I rejected the gender binary pretty early in my transition. I knew I liked a lot of things socially deemed feminine: skirts and dresses and makeup make me feel nice, and so on. And for whatever reason, my body naturally craves estrogen and the effects it has are quite agreeable, even euphoric. But I've never really "felt like a woman." I've never felt like a man either, for the record. Frankly, I have always found the whole dichotomy reductive and baffling.

The problem is, patriarchal society doesn't let you reject the binary.

The problem is, patriarchal society doesn't let you reject the binary. Not in any meaningful way in day-to-day interactions, anyway. It's not common practice for people I meet to ask for my pronouns on a first meeting, but rather simply assume based on my appearance. The vast majority of legal forms still only recognize two options, and so does the average person's internalized preconception of sex and gender.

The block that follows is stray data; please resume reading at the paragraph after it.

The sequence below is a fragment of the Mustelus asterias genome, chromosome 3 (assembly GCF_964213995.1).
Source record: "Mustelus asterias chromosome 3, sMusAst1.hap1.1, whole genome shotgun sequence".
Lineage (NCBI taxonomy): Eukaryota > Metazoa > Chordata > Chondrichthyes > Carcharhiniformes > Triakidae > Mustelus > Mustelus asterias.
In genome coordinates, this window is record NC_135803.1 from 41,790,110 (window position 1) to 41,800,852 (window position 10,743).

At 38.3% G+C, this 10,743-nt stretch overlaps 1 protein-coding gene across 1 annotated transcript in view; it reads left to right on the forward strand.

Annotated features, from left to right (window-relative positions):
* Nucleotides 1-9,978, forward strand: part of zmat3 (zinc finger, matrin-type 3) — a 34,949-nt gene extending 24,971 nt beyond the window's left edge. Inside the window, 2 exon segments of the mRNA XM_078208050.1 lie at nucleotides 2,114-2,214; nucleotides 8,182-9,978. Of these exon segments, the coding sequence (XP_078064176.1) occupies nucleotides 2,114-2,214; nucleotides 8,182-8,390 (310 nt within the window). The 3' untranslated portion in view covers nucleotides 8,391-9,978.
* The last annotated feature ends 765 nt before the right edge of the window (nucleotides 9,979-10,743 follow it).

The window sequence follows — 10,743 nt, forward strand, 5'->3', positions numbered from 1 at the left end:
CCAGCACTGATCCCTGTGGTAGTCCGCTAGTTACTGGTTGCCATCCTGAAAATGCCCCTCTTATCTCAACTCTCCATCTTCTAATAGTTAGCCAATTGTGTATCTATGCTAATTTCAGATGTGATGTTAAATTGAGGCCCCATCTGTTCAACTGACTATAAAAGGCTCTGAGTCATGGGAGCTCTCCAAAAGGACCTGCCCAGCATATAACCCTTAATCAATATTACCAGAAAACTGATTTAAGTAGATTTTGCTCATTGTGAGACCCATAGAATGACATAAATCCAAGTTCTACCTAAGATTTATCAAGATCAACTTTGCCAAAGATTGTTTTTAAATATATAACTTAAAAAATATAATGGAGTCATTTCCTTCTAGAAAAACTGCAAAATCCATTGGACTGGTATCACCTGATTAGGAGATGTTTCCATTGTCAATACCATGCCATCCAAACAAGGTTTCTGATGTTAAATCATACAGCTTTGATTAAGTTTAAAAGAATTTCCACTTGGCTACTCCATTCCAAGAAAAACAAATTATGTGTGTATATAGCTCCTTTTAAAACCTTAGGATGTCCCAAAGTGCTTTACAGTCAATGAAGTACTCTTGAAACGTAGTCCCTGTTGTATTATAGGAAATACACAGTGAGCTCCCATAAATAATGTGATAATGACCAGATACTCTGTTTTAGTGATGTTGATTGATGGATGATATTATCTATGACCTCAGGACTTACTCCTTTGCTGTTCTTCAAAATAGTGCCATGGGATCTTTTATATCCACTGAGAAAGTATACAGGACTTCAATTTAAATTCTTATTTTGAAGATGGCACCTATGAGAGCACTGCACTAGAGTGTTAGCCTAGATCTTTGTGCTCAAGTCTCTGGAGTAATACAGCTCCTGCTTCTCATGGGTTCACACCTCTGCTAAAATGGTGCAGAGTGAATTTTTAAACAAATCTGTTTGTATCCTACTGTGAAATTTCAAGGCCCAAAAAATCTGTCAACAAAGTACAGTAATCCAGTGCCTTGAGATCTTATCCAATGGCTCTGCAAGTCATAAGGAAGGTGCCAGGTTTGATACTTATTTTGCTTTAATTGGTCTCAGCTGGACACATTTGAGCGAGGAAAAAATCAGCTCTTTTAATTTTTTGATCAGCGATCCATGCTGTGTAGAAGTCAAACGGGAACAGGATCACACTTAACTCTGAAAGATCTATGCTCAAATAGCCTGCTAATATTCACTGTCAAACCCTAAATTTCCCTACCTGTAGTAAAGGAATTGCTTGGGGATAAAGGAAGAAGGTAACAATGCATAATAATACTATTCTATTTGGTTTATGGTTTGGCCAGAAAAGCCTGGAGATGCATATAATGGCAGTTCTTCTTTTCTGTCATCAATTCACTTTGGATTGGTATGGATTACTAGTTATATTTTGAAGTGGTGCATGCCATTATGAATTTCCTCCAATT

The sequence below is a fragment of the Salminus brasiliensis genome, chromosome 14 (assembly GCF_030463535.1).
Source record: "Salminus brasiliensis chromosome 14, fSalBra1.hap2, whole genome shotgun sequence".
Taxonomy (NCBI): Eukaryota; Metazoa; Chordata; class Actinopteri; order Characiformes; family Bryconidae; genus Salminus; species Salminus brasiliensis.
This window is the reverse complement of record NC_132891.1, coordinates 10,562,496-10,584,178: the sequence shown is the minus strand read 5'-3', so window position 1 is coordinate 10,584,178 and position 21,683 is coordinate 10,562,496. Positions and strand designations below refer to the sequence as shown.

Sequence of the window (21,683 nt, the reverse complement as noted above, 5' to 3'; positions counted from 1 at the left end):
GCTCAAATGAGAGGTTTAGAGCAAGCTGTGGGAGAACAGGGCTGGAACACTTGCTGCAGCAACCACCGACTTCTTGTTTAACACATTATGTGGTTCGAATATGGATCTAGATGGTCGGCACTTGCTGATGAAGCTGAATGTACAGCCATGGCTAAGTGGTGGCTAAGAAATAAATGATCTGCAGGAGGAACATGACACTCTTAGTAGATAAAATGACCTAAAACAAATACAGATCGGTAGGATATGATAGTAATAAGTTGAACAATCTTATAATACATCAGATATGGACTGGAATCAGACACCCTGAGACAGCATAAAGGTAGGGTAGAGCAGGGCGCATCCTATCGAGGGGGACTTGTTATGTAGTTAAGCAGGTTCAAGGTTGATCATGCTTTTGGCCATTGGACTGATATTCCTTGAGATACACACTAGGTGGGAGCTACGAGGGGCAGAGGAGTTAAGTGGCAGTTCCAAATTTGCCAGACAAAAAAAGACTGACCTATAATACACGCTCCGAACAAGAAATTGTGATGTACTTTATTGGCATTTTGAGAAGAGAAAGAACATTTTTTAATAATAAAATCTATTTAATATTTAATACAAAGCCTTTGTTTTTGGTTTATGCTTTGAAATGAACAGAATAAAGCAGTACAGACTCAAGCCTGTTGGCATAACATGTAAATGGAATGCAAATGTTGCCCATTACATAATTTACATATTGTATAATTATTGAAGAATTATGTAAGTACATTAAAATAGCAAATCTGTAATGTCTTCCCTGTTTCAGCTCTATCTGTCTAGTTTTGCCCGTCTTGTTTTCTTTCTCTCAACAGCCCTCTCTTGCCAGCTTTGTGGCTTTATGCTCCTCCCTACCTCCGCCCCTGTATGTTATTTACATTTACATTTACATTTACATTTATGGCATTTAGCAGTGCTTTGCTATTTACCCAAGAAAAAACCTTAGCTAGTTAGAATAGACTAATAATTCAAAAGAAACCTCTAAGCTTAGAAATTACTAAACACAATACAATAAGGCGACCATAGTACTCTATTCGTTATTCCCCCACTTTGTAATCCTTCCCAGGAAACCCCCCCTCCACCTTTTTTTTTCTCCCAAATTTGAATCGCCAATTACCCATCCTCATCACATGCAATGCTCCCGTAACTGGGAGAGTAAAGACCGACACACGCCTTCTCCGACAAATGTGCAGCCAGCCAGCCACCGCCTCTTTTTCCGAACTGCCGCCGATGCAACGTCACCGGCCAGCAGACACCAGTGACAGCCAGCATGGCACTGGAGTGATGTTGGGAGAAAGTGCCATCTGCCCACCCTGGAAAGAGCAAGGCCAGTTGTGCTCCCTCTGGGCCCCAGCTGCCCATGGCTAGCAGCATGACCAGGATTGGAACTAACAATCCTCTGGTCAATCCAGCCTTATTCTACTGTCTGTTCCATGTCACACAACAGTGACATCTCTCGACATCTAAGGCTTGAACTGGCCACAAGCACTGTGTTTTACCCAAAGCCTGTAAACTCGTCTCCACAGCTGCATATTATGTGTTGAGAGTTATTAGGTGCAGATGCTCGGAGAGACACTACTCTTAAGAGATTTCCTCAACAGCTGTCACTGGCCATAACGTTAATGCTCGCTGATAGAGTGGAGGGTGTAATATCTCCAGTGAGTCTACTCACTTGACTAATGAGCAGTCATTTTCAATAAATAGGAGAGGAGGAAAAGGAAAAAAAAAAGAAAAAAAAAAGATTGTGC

And there's a reason for that. The systems of power that govern our society benefit from sorting us into easily categorizable boxes. Power also benefits from being able to devalue one of those two boxes, making those of us who find ourselves within it easier to exploit, paying us less for our contributions and refusing to pay us at all for labor deemed "women's work" (housekeeping, child-rearing, emotional support, the list goes on). Ultimately, those of us who get shoved into the "woman box" are expected to be "femme enough" in all the ways that best serve the patriarchy. Which, in a roundabout way, brings us back around to catcalling.